Miss Lucy is a old romantic.  She knows that Shay and Travis belong together, so she decides to give a little push... Shay has agreed to be the bride in the reenactment, but now she has to find a new groom since the original one's girlfriend is too jealous to allow him to participate.

    The Accidental Bride by Denise Hunter is a lovely story of love, betrayal, loss, forgiveness and redemption.  It's a lovely story to relax and read in a day.

    An Interview with the Author:

    In the interview below, Denise Hunter shares more about her latest release.

    Q: In The Accidental Bride, your main character, Shay is continually concerned with what others might think. Worrying about the opinions of others is a common malady in today’s society. What made you decide to write about it?

    As you say, it’s so common to be worried about what others think of us. I love that quote by Eleanor Roosevelt, “You wouldn't worry so much about what others think of you if you realized how seldom they do.” So true! Shay needed to realize that it’s God’s opinion that really matters. When we focus on pleasing people, we tend to make poor decisions.

    Q: This isn’t your first novel based on the cowboy lifestyle. What drew you to this particular lifestyle as the backdrop for your writing?

    I’m drawn to the rugged appeal of the cowboy lifestyle. Even though I live in a city, I’m a country girl at heart, and I especially love the mountains; that’s why I was drawn to Montana for this series. There’s something simple and beautiful about living off the land that I think appeals to readers right now. Things are tough for so many people—and though the cowboy lifestyle is a hard one—it’s also very organic, a back to our roots kind of thing.

    Q: The premise of The Accidental Bride is both interesting and unique. What inspired your decision to involve your hero and heroine in an “accidental” marriage?

    I was watching a TV movie in which the actors were getting married, and I wondered, “What if the actor playing the preacher was an ordained minister? Would the couple be legally married?” Turns out, it’s not quite that simple to become accidentally married. There’s the matter of a marriage license that the pastor has to sign and mail to the proper government agency. So the good news is, it’s not likely to happen to you or anyone you know. But it sure was fun instigating such an event in a novel!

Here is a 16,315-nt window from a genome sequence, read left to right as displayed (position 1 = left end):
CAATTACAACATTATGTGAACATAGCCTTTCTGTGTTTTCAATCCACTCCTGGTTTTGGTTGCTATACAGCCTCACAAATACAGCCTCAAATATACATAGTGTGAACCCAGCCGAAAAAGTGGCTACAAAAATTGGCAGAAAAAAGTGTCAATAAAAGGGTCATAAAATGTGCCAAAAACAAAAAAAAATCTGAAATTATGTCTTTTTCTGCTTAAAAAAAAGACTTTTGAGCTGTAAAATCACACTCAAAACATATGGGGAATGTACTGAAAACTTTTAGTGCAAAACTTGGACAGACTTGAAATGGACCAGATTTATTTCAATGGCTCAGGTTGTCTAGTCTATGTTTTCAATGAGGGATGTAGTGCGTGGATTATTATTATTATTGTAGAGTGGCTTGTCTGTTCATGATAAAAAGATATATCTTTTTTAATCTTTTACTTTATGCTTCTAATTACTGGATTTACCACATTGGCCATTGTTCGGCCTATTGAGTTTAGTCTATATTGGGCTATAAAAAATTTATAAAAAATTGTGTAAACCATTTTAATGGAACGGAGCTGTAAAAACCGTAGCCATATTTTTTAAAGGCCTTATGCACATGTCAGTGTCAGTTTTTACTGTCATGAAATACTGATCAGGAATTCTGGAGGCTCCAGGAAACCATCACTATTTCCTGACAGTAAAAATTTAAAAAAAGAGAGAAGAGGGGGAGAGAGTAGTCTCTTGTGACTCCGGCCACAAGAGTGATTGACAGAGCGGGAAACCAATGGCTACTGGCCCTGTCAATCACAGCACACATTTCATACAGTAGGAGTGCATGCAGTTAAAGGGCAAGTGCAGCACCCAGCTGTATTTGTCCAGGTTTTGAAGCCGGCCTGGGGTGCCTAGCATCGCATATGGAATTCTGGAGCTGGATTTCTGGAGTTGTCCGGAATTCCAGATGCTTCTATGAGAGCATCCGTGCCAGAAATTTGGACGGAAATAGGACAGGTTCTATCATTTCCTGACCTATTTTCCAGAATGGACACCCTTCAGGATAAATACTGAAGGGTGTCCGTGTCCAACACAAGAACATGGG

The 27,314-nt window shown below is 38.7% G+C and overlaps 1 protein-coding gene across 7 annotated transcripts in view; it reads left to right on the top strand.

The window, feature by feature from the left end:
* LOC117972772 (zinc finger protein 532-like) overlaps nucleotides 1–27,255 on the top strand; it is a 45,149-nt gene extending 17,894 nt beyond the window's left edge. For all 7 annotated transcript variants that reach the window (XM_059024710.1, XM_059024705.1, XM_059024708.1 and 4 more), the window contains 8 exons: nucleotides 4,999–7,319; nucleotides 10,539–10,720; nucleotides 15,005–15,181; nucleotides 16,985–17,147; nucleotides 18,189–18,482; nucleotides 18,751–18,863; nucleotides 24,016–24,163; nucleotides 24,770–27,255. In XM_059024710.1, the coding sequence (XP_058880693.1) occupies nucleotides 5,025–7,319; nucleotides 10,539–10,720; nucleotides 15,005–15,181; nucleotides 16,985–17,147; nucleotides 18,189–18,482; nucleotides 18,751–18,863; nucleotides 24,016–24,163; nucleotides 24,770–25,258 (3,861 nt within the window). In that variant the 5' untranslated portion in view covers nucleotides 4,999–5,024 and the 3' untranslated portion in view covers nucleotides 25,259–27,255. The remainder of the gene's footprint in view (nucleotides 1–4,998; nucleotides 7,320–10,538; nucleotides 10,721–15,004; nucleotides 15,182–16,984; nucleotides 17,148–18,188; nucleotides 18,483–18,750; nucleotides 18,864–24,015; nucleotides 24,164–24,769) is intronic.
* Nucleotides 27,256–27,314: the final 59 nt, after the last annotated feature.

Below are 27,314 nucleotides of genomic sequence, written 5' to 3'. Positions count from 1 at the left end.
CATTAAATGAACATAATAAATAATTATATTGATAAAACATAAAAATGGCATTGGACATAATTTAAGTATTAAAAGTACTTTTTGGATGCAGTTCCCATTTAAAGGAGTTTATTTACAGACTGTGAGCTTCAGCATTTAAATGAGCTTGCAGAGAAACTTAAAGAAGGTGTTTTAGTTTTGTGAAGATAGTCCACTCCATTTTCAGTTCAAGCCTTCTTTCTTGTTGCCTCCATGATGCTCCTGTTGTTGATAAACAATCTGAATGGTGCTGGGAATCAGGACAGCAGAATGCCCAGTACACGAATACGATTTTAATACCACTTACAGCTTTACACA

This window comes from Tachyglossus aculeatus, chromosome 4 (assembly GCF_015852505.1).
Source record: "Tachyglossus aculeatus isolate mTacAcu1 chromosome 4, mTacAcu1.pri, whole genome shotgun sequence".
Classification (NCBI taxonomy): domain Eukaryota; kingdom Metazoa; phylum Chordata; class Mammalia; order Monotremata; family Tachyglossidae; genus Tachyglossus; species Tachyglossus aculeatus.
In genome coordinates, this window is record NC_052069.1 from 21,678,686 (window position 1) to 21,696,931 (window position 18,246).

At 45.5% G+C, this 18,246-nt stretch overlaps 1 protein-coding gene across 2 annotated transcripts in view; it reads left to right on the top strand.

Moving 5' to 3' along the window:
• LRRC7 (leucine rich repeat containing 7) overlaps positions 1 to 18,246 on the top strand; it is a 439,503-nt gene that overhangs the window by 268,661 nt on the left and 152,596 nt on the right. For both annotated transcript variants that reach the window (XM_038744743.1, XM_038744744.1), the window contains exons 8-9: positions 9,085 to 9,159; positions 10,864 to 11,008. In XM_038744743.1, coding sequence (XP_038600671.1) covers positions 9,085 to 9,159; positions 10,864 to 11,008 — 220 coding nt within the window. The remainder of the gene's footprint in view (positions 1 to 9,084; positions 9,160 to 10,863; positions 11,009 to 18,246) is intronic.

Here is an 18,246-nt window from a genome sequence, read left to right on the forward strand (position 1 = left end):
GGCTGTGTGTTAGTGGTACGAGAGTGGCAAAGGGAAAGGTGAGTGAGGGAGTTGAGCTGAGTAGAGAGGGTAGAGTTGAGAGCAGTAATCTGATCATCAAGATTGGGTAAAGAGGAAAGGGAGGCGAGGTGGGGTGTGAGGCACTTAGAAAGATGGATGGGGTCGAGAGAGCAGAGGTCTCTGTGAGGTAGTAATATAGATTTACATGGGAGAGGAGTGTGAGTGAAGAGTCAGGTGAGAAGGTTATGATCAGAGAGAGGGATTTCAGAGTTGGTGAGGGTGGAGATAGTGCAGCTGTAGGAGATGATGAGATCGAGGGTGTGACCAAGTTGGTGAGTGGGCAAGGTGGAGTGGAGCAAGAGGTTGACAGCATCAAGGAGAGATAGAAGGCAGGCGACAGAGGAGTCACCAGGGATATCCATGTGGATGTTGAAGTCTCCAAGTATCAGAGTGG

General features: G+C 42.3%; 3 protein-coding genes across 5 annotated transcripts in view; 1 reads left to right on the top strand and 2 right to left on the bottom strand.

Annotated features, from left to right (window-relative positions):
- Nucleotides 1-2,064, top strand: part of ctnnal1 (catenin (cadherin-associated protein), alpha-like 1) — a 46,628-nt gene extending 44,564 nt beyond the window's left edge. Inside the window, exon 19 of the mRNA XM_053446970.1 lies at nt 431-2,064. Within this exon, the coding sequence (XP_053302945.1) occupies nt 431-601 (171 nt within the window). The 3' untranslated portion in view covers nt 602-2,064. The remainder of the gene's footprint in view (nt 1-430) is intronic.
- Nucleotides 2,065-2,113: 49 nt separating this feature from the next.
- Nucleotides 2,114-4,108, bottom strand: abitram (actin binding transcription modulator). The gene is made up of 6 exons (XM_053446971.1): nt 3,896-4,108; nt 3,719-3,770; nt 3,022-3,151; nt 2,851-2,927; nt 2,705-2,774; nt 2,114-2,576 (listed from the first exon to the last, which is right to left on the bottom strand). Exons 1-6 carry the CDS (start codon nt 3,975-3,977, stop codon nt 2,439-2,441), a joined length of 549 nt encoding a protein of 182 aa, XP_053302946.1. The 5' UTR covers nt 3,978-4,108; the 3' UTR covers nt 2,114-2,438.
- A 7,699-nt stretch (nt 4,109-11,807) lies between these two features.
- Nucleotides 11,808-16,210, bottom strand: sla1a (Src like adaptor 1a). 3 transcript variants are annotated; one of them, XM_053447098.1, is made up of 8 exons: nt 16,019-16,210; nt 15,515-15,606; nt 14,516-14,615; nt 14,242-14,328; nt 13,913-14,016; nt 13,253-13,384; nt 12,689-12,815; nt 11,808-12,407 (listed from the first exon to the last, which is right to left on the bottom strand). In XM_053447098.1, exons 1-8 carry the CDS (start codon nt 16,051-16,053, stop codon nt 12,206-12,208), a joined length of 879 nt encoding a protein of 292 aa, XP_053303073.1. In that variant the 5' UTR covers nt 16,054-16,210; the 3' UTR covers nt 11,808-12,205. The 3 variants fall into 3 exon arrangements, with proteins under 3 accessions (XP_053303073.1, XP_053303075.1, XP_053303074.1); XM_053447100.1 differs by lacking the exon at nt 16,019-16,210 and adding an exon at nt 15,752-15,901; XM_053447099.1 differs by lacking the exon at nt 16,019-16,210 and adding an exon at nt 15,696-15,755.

Q: Before she could forgive him, Travis had to rebuild Shay’s trust. Is this a necessary step, or do you believe we should forgive even those who may never be trustworthy again?

    Trust and forgiveness are two different things. Forgiveness is something God commands us to do—regardless of circumstances like whether or not the offender is apologetic or has changed, etc.

    Trust is different; it’s earned. And unfortunately, it takes a long time to build trust and only one bad decision to wreck it. We forgive the offender, but if he or she doesn’t change, we aren’t required to trust the person again. It’s the offender’s responsibility—if he or she wants to be trusted again—to earn back that trust.

    Q: As an award-winning romance novelist you are, no-doubt, a role model for many would-be writers. What advice would you give to those who dream of one day being published? What’s an absolute must for a great romance?

    • First of all, I recommend aspiring writers to study and practice. Writing is a craft to be honed, and no matter how much natural talent you have, it takes both of those things to become a good writer.
    • Also, write the book you want to read. If you want to read that kind of book, there will be others who want to read it too.
    • Study the market, not so that you can jump on every trend, but so that you know how your story fits into the market.
    • Join a writers group so you can meet other writers—iron sharpens iron.
    • Once you have a marketable manuscript, go to conferences. The American Christian Writers Conference is the best out there in my opinion (www.acfw.com). At conferences, you will learn from some of the best in the industry and get a chance to pitch your work to agents and editors.
    • E-publishing is becoming huge, but don’t put a sub-par manuscript out there where it will only flounder. Hone the craft, write the best story you can, and learn to re-write. Then hire an editor. Every published author has one for a reason!
    • Getting published can be a long, uphill climb, but persistence pays off.







    Denise Hunter is the award-winning author of eighteen romance novels, including The Convenient Groom,Surrender BayDriftwood Lane and the first book in the Big Sky Series, A Cowboy’s Touch. Struck by the brevity of life following her grandfather’s passing, Denise began writing in 1996. As a young stay-at-home mom she used the brief time while her children were napping each day to pursue her dream of being a writer. Two years later her first novel was published. She then continued her naptime writing schedule to complete four more novels. Today she encourages other young mothers to pursue their writing dreams, pointing out that writing only one page a day for a year will result in a completed manuscript. Since beginning her career, Hunter’s work has earned her the Holt Medallion Award, the Reader’s Choice Award and the Foreword Book of the Year Award. She has also been a RITA finalist. Hunter lives in Indiana with her husband and their three teenaged sons. Along with writing and spending time with her family, she enjoys reading, traveling and playing drums for her church’s worship team.